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Is too much cardio bad for you?

Is too much cardio bad for you?

Cardiovascular training like running and stationary biking are great additions to your training routine and science continues to prove the benefits of regular exercise on our health, but can too much cardio actually cause unintended consequences to your body?


When people think of cardio training they typically think of things like running or treadmill, biking or stationary bike, or rowing.  Cardiovascular training can and should be much more than just these exercises; activities like dancing, martial arts, grappling, swimming, or group classes are all great additions to a cardiovascular training regiment.


Take a trip to any gym in america and you will see the cardio equipment full of people running, biking, stair stepping, and rowing.  While these exercises will increase your health and life expectancy, doing the typical 30 minutes a day 5 days a week of steady cardio training can have some negative consequences.


Our bodies are incredibly efficient at adapting to stressors and challenges.  When we first start jogging it is incredibly tough on our bodies and we may feel as if we are going to die; over time our bodies adapt in many different ways that make the exercise easier to perform.  As we continue doing the same exercises, they get easier and our bodies become more efficient: this is the whole concept behind health improvement; however, when we continuously do the same exercises at the same pace our bodies will actually learn to burn less energy and do the same amount of work with less effort: this can SLOW your metabolism down over time.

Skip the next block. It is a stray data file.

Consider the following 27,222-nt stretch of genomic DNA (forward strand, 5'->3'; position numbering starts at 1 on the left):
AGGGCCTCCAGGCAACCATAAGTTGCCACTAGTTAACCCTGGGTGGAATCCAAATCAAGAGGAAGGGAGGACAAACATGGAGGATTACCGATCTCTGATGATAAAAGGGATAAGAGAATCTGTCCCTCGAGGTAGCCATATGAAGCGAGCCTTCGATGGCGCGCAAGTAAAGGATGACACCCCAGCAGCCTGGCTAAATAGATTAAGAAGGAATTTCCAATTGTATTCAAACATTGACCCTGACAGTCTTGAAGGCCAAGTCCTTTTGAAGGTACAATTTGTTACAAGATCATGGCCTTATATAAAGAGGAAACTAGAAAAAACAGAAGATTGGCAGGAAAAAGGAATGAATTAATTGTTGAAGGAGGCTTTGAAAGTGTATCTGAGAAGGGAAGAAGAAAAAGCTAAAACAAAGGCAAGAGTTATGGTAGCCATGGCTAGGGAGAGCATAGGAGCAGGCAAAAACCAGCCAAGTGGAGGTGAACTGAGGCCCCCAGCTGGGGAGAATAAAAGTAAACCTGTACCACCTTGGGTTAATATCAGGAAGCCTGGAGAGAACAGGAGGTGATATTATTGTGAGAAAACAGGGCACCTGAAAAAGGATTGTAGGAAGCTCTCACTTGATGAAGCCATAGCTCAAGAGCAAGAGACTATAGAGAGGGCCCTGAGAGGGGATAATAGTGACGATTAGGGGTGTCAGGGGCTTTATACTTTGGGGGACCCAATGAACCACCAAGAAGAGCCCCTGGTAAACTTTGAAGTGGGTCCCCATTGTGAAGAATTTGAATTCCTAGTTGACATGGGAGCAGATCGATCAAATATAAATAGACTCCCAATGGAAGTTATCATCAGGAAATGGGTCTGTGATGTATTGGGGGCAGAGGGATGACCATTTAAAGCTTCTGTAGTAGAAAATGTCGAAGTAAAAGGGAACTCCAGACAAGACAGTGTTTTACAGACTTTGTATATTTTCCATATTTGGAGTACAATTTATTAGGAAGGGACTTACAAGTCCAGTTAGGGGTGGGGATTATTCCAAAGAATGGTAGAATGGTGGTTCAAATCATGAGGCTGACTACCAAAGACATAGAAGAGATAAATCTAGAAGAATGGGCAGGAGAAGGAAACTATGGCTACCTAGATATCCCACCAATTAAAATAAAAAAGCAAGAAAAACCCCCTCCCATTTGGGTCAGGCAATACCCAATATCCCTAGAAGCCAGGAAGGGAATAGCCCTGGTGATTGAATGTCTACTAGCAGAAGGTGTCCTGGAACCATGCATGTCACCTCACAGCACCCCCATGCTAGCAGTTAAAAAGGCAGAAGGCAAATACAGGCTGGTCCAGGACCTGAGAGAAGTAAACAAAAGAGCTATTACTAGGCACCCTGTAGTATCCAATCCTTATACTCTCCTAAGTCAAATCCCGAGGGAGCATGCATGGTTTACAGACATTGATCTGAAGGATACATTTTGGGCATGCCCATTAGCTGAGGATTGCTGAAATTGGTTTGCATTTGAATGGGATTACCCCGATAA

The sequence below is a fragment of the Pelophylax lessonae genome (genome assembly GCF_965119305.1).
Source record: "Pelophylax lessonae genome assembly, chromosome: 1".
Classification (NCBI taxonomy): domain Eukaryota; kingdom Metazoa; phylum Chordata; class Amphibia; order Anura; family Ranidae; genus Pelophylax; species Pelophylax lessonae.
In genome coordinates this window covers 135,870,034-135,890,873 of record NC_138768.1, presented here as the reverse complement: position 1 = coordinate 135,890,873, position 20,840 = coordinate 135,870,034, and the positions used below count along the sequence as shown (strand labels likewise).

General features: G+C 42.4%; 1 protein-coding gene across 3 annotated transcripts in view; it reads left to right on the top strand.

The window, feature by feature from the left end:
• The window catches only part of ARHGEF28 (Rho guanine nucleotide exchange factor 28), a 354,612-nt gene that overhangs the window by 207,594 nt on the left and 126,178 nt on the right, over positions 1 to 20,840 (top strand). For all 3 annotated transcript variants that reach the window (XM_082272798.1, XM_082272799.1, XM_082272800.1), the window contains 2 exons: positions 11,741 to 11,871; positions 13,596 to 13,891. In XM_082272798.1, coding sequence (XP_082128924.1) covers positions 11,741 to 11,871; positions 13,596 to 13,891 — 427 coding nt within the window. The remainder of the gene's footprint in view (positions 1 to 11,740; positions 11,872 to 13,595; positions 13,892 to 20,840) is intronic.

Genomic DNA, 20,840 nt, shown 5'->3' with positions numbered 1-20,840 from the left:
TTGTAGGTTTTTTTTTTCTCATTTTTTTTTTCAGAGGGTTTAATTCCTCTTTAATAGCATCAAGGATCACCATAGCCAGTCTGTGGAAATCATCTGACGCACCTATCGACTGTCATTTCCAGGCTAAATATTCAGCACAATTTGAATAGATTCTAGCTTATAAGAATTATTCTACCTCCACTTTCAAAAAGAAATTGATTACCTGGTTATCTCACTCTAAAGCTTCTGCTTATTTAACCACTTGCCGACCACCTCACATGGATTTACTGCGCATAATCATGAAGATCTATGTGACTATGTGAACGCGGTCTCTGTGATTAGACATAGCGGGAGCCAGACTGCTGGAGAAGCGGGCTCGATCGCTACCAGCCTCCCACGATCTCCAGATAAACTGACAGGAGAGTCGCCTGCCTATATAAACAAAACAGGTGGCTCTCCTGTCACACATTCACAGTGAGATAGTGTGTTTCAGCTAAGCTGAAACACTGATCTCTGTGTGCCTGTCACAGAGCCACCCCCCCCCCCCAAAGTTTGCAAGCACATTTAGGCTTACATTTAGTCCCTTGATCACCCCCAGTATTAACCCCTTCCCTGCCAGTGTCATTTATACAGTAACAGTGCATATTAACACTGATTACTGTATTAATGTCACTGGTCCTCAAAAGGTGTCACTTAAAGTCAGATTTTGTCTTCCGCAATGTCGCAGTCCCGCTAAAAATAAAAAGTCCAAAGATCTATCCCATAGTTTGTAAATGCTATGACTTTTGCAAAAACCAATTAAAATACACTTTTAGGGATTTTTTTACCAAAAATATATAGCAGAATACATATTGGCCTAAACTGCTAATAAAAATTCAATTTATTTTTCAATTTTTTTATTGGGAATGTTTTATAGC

There are studies that suggest that women who engage in regular slow paced cardio vascular training have lower metabolisms and underactive thyroids.  Steady state cardio also increases cortisol levels and tends to increase fat storage on our midsections;  moderate paced, regular cardiovascular training also tends to breakdown muscle and facilitate muscle loss.  If you compare a competitive distance runner to a competitive sprinter the differences in their bodies are staggering, distance runners are often very thin with little muscle mass and a small “gut”, while sprinters are often very muscular, very lean, and very defined.


Cardio should be a part of all exercise routines, but should not be the only part of one.  Adding exercises like: strength training, yoga, interval training, sprints, and calisthenics will ensure that you don’t stagnate and shut down your metabolism.

When doing cardio vascular training, always seek to perform varied intensity and different exercises when possible.  For example: do your training in intervals of high, medium, and low intensity instead of just moderate intensity, do different exercises, vary difficulty (use incline on treadmills, or increase resistance on stationary bikes).  By adding different exercises, different intensities, and different resistances you will reduce your bodies ability to adapt and you will make greater gains in cardiovascular health and weight loss.

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